Vaccine complications

More than 2 billion doses of the vaccines against COVID-19 were administered worldwide by June2021, resulting in reduced number of severe cases and mortality [10]. Similar to other vaccines, the COVID-19 vaccine can cause benign complications such as headache, fever, diarrhea, and pain at the injection site. Aside from these benign symptoms, days after starting vaccination with Vaxzevria, and at the same time after Janssen-Johnson & Johnson vaccination, numerous cases of thromboembolic events, e.g., cerebral venous sinus thrombosis (CVST) with low platelet counts were reported, particularly in Europe [8, 10-12].

On April 4, 2021, European Medicines Agency (EMA)’s safety committee Pandemic Response Accountability Committee announced that 169 cases of CVST and 53 cases of superficial vein thrombosis have been reported after administration of the Oxford-AstraZeneca vaccine [13]. On April 7, 2021, EMA Pharmacovigilance Risk Assessment Committee (PRAC) stated that there may be a relationship between vaccination with Vaxzevria and thrombosis with thrombocytopenia (TTS) within the cerebral venous sinus [10]. The US Food and Drug Administration (FDA) recommended a temporary pause in the use of the Janssen-Johnson & Johnson vaccines on April 12, 2021, after six cases of CVST with thrombocytopenia were pointed out within approximately 7 million vaccinated individuals in the USA [10, 14]. After reviewing the data on TTS cases, the Advisory Committee on Immunization Practices of Centers for Disease Control and Prevention (CDC) recommended that the Johnson & Johnson vaccination can be reinstated [11, 14]. European countries also resumed Vaxzevria vaccination, although some of these countries restricted its use by age [10].

Thrombosis associated with thrombocytopenia after vaccination has been named vaccine-induced prothrombotic immune thrombocytopenia or vaccine-induced immune thrombotic thrombocytopenia (VITT), collectively designated as VITT in the current review. Thromboembolic events occurred 5 - 21 days after COVID-19 vaccine administration in unusual sites such as the abdomen and brain and can vary widely from deep vein thrombosis to pulmonary embolism, splanchnic, portal or hepatic vein thrombosis, CVST, and ophthalmic vein thrombosis [15, 16].

The association between vaccine administration and the subsequent thromboembolic event is not well understood. To this end, here in this review, we summarized 23 articles that explicitly discussed cerebral vaccination-induced coagulopathy with associated thrombocytopenia. Our focus relies on understanding the clinical and laboratory findings in post-COVID-19 vaccination cerebral coagulopathies and providing new insight about the patients at risk of developing thromboembolic diseases following vaccination.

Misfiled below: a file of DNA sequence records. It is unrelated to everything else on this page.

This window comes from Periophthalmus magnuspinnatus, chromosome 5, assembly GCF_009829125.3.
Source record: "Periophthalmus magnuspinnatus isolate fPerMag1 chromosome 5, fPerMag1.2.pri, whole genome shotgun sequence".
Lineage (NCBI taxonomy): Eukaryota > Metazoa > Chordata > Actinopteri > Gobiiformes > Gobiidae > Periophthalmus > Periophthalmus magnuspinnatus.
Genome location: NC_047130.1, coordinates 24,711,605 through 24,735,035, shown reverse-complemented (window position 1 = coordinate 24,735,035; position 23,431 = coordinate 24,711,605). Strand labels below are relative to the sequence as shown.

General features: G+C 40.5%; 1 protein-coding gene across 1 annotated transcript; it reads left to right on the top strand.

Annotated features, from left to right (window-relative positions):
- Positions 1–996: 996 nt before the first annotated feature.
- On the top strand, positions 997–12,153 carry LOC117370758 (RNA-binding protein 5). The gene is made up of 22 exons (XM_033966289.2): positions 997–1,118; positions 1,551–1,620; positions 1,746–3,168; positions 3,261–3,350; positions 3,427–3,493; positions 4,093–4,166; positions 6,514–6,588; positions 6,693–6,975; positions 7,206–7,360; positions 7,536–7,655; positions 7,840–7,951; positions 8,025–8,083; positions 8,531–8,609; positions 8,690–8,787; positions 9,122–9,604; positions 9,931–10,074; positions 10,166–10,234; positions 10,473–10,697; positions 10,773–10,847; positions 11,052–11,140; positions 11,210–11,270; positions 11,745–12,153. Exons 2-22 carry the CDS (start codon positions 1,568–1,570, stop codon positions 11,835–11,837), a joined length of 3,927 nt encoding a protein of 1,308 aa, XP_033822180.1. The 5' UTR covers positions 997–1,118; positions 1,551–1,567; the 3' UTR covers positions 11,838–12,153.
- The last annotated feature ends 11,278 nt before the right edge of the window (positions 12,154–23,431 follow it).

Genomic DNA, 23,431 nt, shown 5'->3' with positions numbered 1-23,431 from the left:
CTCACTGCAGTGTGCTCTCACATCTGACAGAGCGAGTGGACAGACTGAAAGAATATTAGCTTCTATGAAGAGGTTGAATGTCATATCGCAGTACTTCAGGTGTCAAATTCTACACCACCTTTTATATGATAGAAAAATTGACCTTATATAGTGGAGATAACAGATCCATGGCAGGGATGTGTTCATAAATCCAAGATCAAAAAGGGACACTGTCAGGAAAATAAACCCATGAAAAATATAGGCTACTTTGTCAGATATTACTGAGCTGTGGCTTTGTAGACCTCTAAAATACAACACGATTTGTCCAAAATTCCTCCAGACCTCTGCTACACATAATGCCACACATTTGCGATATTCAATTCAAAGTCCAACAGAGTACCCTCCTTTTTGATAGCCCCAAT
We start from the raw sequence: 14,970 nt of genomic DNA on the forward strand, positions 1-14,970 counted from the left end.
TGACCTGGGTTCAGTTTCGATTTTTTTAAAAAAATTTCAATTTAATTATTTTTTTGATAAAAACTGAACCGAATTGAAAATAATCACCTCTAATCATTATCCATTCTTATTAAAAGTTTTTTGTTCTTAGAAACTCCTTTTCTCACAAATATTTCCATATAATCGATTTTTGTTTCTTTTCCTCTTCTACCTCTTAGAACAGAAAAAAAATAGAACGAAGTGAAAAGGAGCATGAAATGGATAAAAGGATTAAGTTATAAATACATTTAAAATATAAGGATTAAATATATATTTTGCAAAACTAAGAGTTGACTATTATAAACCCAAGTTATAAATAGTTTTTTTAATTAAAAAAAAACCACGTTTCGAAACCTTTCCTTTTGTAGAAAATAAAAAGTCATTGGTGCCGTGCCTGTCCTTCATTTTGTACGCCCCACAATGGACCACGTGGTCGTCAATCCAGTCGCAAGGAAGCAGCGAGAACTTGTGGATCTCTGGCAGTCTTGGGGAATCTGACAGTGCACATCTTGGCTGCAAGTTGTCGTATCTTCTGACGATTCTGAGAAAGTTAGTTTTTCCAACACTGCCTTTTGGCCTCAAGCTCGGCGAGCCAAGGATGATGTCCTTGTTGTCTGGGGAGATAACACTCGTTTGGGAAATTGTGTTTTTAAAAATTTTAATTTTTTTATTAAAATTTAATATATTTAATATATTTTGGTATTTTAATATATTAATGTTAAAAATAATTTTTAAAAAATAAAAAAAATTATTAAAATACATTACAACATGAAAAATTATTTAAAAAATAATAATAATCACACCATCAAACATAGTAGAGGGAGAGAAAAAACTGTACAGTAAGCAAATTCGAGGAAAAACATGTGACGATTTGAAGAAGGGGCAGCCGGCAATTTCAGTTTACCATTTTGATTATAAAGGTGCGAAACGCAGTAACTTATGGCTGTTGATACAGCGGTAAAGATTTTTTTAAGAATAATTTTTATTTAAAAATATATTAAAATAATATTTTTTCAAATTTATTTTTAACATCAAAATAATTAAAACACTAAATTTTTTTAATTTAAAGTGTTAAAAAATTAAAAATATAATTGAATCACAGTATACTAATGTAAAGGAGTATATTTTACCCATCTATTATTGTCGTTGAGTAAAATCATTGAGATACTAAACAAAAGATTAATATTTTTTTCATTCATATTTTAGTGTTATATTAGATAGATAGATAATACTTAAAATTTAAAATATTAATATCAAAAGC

Our study was performed and reported based on the guidelines outlined in the Preferred Reporting Items for Systematic Reviews and Meta-Analyses (PRISMA, Fig. 1). A comprehensive literature search was performed on PubMed, Google Scholar and Norris Medical Library databases using the following key terms: COVID-19vaccines (“AstraZeneca” or “AZD1222 COVID vaccine” or “ChAdOx1 nCoV-19 COVID-19 vaccine” or “Janssen” or “Johnson & Johnson COVID vaccine” or “Ad26.COV2 COVID vaccine”), coagulopathy (“cerebral venous sinus thrombosis (CVST)” and “vaccine-induced immune thrombotic thrombocytopenia (VITT)” or “cerebral venous thrombosis (CVT)”) and thrombocytopenia. All the relevant articles on post-vaccine CVST and associated VITT in humans presenting at least one case of CVST after the COVID-19 vaccination within the English literature until August 1, 2021, were included. The articles were reviewed by two independent authors and the data were entered into a data sheet. Protocols without findings, articles without CVST cases and articles published in a language other than English were excluded from the current systematic review.

Click for large image
Figure 1. Study identification and selection process.

This review surveyed 23 most recent articles reporting on 66 patients with CVST and associated VITT following vaccination against COVID-19 [5, 14-35]. The reviewed papers are summarized here (Supplementary Material 1, www.neurores.org) with focus on functional outcome, characteristics of the patients, clinical manifestations and imaging and laboratory findings. The age of the patients was > 18 (range: 18 - 60) years old. The majority of cases were seen among women (43 females versus14 males). Platelet count in patients was between 5 and 127 × 109/L. Most of the patients lacked a significant past medical history. Two patients had hypothyroidism and two had Hashimoto’s thyroiditis. None of the patients had active cancer or had used any anticoagulation before admission. Two of the patients were on antihypertensive medications, three had a recent history of oral contraceptive use, one had the contraceptive vaginal ring, one case was on hormone replacement therapy, one patient had a history of type 1 von Willebrand disease and positive anticardiolipin antibody, and one patient had prothrombin mutation. Obesity was reported in six patients. The international normalized ratio (INR) was normal in almost all of the patients. Ninety-six percent of the patients had low platelet levels and 86% had increased D-dimer. A total of 68% of the patients had positive platelet factor 4 (PF4) IgG assay in the absence of prior exposure to heparin.